Ernie Hudson is always delighted when people stop him on the street to talk about his work.
“I feel very, very blessed being in projects that people share with their families,” he tells Closer. “I really appreciate how much love they have for the films and TV series I’ve worked on. It’s nice to get to that place of recognition. And, of course, everyone asks about Ghostbusters.”
Beyond that blockbuster franchise, Ernie’s impressive career has spanned five decades and isn’t slowing down. Currently, the Michigan native costars in NBC’s reboot of Quantum Leap, which premieres September 19, and stars in and executive-produces the popular BET+ drama The Family Business. Ernie, 76, also played Lily Tomlin’s love interest on the hit comedy Grace and Frankie.
Congratulations on Quantum Leap. Did you watch the original series?
I saw the show from time to time, often with my sons. Loved Scott Bakula. I think he’s one of the most charming actors ever. When this new one came up, I looked at a number of the old episodes just to sort of refresh. I remember the show very vividly because I was a single dad to my first two boys. They were excited to hear I was doing this because it’s something that we shared.
What have been some of your other favorite roles?
I have never had that one meaty, career-defining role, but there are so many films I have been in that were interesting. I had a lot of fun in The Hand That Rocks the Cradle and Congo. Working on the series Oz was an incredible ensemble piece. I recently did a series called City on a Hill with Kevin Bacon, Tom Fontana and that whole group who produced Oz — it was great to be back working with them.
And I loved working on The Crow. Young audiences loved that film. Of course, everyone loves Ghostbusters! I am grateful to be a part of that franchise. I must have done five screen tests before getting it. I really needed it because as a single dad, the rent was due, the phone bill was due, I needed that job.
Working with Bill Murray and Harold Ramis — I knew this film would do well and would be number one. I did not expect it to sustain over 30 years.
Why do you think Ghostbusters still resonates with fans?
People love the joy it brings them. It crosses generations. I remember for the 30th anniversary a few years back, I got invited to Chicago to introduce the movie. When it started, I was watching the audience, and there were people who could have easily been in their 80s and 90s with their grandkids who were 3 and 4 years old. Everybody was laughing.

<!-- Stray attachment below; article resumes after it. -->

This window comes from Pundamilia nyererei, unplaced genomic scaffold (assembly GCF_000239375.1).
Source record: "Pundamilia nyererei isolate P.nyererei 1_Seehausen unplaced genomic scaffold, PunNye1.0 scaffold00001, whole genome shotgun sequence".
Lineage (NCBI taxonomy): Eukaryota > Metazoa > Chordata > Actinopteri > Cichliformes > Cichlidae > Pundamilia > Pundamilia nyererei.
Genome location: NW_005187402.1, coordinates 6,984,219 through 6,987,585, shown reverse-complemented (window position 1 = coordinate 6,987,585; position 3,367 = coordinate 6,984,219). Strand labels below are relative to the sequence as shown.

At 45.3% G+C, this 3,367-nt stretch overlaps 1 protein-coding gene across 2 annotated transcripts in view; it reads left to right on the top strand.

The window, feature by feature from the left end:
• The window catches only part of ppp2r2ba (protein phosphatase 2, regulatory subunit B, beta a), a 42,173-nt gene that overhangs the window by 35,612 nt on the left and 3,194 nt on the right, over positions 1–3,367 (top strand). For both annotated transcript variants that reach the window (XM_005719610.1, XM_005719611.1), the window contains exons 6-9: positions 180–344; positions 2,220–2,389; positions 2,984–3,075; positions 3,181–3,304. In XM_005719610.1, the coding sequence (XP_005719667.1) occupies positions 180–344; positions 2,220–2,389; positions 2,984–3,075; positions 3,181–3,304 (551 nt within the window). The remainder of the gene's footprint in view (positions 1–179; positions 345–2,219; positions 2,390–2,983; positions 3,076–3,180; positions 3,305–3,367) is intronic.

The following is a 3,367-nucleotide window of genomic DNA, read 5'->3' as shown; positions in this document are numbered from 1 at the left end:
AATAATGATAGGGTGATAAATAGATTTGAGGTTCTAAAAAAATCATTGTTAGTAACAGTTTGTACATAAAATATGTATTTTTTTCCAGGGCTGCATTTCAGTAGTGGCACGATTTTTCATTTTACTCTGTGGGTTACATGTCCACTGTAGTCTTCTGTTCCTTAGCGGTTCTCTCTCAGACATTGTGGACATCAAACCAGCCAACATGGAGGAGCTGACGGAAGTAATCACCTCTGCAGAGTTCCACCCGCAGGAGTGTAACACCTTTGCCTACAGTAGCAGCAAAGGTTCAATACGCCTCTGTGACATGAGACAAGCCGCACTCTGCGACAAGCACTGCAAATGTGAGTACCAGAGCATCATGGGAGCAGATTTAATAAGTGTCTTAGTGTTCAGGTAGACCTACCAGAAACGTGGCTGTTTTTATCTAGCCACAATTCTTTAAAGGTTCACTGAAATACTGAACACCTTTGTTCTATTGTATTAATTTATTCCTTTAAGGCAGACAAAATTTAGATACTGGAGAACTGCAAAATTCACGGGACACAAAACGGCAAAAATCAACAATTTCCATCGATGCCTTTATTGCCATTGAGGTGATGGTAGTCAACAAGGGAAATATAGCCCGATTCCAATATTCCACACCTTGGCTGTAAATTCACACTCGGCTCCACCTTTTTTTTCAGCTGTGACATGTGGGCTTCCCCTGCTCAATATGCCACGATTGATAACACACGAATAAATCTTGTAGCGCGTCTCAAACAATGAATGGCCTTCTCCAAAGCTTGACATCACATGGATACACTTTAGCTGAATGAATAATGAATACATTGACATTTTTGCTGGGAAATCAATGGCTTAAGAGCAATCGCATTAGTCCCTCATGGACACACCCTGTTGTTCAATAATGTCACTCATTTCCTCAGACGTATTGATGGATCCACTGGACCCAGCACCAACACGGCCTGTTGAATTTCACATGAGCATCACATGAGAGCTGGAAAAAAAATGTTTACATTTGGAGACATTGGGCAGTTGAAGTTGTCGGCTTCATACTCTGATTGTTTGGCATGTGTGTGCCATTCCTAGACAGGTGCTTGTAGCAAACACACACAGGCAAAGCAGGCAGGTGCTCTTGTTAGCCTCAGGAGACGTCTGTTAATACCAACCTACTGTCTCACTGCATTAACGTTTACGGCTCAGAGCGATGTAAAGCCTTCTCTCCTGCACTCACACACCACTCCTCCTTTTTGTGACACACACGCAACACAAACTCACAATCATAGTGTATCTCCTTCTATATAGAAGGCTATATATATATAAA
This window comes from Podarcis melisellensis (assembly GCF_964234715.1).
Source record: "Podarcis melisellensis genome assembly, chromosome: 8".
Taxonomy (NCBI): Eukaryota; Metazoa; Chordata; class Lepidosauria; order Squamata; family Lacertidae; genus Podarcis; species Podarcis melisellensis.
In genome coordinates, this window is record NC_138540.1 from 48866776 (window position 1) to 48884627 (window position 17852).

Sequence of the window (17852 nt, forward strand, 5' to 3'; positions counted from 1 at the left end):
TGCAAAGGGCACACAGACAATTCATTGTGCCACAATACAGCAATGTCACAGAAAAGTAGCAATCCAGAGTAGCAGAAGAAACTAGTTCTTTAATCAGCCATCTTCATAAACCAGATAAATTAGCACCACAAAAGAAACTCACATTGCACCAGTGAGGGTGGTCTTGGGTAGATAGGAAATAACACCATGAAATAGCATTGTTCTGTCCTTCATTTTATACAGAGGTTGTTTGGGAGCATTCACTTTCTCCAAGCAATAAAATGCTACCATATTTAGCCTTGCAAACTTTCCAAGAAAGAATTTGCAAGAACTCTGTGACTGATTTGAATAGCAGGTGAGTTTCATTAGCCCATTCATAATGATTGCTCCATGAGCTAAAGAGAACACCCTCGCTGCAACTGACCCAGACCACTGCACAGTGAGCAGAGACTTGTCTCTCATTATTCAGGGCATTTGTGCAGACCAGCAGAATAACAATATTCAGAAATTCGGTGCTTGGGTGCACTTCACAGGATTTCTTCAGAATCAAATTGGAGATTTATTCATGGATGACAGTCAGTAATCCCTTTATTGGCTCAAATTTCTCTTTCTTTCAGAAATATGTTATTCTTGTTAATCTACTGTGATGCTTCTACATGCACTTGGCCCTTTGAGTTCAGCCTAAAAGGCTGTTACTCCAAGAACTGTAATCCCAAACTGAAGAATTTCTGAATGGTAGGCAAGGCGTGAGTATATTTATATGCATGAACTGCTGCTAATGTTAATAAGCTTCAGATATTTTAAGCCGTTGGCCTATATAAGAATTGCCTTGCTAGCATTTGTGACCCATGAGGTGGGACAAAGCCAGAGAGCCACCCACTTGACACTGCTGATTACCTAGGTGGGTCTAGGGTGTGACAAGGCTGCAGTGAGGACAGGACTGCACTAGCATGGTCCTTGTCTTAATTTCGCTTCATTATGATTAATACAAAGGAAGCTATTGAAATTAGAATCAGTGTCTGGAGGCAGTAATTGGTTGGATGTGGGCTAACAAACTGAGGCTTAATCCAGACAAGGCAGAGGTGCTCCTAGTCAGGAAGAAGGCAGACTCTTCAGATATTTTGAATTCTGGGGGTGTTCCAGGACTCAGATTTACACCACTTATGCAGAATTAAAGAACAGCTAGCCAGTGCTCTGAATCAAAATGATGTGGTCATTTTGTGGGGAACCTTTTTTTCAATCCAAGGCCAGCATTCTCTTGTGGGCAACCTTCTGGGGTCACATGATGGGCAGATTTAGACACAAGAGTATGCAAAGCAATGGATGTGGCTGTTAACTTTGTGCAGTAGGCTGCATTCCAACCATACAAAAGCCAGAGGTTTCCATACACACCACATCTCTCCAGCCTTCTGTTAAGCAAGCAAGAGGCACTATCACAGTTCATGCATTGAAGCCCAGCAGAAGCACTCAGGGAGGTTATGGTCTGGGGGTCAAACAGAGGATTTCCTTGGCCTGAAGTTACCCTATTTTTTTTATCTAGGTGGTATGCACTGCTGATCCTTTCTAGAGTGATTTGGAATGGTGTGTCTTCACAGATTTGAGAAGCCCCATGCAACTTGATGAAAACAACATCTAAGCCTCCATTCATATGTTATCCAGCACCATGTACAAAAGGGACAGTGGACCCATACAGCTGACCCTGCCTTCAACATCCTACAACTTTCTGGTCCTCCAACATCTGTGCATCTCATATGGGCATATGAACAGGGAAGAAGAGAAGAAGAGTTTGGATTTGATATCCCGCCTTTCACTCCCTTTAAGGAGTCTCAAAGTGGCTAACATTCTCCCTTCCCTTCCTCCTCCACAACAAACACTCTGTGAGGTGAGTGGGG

Was it ever difficult to be the least well-known actor playing a lead in that film?
I always felt the studio made a conscious effort to include my character but not include me. We were a team of four. But on the movie poster, there were only three guys. But the fans really embraced the character.
Will you be back in future Ghostbusters films?
Jason Reitman, who produced and directed Ghostbusters: Afterlife, wanted to make sure that I knew that the character was important. They’re writing another script that I believe Winston will be a part of, and I appreciate that.
What was your childhood like?
I didn’t know my dad. I didn’t know my mom either. She died when I was 3 months old. I found a way to make peace with that because you can’t miss what you never had. I had an amazing grandmother who raised me. I had four amazing uncles who were really strong men and really loving. And I had an older brother, who I loved dearly. We were always very close.
Did you ever try to find your dad?
I never did. But with Ancestry.com, my son Ernest Jr. started researching and traced the family back to Africa. He found my father, who had passed on, and as a result, I found I have another brother and two sisters that I only met about four years ago. They’re very wonderful people and I wished I had known them when we were all younger.
How did you become an actor?
In college I needed an elective, and they had an acting class. That first time I walked into the theater, I just knew that I was at home. Up until then, I’d done all these little stupid jobs, not really feeling that I was particularly good at anything. When I walked on stage, the prayer was, “God, if you just let me do this, I will honor it, I won’t take it for granted, and I’ll show up on time. I will always be prepared, and I will do my best.”
Did your grandmother witness your success?
I remember I did a movie with Linda Lavin when my grandma was in a hospital in Illinois. While the film was playing, the doctors and nurses were gathering in the room watching the movie. I felt very proud because finally she could see I’m on TV. When the movie was over, I signed some autographs for the staff, and they left the room. My grandmother was just lying there and said, “This is nice, baby, but when are you gonna get a job?”
Aw! Did you have to make a lot of sacrifices for your career?
I was a single dad, and as actors, we never know where the next paycheck is going to come from. It was important for me to give the kids the message that this is America and anything is possible. I felt that if I didn’t pursue acting, it would send the wrong message. I can’t tell them anything is possible when I haven’t followed my dreams. My kids were always my biggest motivator.
What are you most proud of?
I don’t ever remember trying to get even with somebody or trying to deliberately hurt somebody. I never had to go through life looking over my shoulder because of something I did. I really try to see the best in people and managed to not get caught up in a lot of bad things.
What’s next for you?
Maybe a podcast. I don’t know! Maybe I will write a book. I think it would be great for the kids and the grandkids to have.